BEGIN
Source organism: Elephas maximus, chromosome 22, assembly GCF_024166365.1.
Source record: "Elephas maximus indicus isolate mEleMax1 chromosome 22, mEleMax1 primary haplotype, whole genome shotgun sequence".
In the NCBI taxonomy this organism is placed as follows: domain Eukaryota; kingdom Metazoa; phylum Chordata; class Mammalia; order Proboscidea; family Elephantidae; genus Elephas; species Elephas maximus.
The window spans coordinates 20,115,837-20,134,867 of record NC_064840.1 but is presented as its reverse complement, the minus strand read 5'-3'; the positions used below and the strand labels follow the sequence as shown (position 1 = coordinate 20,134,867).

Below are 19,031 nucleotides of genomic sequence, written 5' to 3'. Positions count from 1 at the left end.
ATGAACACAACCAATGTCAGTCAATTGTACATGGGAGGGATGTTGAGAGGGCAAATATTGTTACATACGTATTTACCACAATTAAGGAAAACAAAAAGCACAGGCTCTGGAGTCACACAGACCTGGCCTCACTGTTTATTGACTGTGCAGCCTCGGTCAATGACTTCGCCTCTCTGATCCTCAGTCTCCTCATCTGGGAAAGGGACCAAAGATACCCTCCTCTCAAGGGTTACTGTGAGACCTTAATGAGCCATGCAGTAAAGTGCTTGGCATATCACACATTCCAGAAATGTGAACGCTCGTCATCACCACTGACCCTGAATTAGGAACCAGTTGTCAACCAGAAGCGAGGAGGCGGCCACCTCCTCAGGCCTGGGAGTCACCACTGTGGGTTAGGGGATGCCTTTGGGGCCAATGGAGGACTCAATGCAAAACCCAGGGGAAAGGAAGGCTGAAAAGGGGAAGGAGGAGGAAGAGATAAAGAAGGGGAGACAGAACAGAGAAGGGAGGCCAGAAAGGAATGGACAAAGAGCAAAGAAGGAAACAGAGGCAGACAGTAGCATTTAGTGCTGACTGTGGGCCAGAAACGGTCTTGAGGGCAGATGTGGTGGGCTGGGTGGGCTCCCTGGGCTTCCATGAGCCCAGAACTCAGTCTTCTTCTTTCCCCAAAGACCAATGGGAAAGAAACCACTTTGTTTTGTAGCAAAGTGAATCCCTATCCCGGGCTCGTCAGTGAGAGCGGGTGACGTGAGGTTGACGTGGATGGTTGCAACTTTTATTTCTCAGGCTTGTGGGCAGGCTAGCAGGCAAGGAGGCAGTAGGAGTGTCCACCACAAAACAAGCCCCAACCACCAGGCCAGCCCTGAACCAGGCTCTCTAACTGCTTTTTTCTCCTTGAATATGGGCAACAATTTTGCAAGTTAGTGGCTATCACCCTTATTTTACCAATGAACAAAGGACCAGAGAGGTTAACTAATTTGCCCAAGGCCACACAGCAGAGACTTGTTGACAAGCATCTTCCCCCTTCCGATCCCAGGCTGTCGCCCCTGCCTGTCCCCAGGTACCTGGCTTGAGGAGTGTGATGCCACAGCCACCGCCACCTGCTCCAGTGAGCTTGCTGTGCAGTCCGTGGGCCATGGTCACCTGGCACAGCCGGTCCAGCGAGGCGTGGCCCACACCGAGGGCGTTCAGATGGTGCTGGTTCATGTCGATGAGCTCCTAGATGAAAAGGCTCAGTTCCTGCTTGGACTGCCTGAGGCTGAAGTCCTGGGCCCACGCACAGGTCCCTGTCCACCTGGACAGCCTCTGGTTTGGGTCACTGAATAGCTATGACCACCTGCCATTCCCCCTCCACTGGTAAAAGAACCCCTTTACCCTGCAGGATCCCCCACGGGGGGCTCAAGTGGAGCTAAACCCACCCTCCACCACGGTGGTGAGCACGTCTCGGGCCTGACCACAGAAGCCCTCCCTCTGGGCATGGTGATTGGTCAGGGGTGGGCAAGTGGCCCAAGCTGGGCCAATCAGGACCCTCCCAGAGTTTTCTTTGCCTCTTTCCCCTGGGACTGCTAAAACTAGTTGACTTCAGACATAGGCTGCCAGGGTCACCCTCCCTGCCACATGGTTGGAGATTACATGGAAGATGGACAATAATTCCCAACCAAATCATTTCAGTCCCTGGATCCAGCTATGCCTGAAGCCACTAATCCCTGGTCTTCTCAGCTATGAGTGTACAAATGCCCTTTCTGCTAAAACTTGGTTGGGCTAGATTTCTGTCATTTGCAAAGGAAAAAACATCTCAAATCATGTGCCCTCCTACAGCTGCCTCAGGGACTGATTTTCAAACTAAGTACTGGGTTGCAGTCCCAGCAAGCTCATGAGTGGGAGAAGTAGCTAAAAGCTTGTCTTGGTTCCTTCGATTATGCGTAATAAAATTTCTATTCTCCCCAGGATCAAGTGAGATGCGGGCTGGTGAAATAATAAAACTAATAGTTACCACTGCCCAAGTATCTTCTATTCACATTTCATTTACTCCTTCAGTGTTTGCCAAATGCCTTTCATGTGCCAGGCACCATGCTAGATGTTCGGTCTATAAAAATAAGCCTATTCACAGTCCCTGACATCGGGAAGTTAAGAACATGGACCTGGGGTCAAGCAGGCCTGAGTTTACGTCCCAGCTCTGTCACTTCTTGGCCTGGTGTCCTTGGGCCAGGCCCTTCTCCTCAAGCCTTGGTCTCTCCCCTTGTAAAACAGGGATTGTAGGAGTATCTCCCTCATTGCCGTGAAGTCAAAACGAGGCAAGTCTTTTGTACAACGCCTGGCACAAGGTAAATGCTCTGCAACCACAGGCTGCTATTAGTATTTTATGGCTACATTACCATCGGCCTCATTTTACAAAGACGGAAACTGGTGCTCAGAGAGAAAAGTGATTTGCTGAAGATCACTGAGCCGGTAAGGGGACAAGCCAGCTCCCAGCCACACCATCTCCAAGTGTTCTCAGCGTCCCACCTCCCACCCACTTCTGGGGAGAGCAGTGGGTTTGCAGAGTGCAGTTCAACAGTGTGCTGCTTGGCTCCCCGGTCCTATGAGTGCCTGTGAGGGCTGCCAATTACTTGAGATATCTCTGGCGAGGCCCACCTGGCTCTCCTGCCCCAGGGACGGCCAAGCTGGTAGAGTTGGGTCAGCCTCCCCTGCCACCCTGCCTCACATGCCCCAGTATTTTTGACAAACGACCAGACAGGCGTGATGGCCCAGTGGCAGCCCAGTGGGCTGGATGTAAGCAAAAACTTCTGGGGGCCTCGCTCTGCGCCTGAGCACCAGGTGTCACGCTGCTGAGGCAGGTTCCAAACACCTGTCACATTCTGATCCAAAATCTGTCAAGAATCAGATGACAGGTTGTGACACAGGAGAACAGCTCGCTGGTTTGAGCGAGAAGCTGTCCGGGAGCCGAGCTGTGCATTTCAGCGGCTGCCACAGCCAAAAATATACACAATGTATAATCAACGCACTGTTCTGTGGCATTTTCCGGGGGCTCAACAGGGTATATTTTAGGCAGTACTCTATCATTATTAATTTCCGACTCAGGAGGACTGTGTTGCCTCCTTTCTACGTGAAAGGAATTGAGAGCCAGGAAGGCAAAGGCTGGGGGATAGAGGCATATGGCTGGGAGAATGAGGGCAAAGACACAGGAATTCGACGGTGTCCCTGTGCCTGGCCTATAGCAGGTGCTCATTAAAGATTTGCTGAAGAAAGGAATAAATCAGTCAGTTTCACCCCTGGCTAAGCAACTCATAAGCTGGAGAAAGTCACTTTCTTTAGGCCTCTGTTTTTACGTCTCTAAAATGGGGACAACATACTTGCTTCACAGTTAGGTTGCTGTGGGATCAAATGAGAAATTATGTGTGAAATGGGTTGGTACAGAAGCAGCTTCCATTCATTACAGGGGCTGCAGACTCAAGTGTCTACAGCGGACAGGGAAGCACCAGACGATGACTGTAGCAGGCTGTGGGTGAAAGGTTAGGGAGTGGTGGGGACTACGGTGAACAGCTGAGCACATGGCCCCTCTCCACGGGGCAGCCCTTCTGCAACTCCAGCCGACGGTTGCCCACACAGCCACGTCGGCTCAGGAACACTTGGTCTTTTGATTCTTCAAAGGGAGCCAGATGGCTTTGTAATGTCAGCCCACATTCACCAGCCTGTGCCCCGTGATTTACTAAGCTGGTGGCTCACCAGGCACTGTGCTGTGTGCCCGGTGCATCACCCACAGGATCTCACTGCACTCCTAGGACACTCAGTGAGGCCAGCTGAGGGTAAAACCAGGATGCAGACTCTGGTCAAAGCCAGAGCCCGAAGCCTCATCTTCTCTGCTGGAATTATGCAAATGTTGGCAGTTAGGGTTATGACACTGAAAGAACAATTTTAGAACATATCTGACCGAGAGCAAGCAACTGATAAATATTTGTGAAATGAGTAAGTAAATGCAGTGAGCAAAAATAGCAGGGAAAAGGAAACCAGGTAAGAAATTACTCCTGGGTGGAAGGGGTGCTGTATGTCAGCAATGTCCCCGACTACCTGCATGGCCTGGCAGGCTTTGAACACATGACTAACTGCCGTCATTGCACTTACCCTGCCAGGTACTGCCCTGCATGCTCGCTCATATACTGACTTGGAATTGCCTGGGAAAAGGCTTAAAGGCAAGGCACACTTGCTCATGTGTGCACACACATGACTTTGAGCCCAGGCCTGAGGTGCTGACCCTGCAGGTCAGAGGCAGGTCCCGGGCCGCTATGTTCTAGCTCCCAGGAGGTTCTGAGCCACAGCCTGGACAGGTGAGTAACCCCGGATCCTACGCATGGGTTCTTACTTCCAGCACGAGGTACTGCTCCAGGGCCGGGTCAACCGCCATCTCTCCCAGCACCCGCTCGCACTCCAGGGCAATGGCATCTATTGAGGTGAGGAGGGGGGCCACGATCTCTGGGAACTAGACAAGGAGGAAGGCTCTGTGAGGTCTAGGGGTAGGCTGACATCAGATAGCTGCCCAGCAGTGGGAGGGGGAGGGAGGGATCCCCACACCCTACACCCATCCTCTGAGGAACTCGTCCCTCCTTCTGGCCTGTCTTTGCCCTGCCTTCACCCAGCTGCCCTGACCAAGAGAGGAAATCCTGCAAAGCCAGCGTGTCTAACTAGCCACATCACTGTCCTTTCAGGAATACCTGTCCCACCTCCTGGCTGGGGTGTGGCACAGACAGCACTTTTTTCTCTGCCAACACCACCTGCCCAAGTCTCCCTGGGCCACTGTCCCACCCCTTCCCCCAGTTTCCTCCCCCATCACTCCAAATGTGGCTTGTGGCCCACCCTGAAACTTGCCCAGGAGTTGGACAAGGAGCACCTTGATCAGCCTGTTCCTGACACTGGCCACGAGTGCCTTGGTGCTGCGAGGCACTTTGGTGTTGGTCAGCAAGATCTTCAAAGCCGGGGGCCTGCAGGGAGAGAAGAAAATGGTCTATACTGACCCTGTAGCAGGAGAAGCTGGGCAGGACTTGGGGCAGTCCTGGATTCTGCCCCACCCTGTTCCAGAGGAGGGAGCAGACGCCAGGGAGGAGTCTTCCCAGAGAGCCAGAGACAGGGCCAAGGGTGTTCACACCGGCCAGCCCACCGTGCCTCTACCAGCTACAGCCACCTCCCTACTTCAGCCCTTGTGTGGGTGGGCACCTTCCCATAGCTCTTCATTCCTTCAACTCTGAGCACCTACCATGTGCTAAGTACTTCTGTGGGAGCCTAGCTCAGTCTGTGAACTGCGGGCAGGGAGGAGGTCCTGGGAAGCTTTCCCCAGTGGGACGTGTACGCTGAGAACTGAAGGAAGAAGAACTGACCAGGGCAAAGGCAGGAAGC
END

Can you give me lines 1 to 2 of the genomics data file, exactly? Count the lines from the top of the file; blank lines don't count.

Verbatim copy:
Source organism: Elephas maximus, chromosome 22, assembly GCF_024166365.1.
Source record: "Elephas maximus indicus isolate mEleMax1 chromosome 22, mEleMax1 primary haplotype, whole genome shotgun sequence".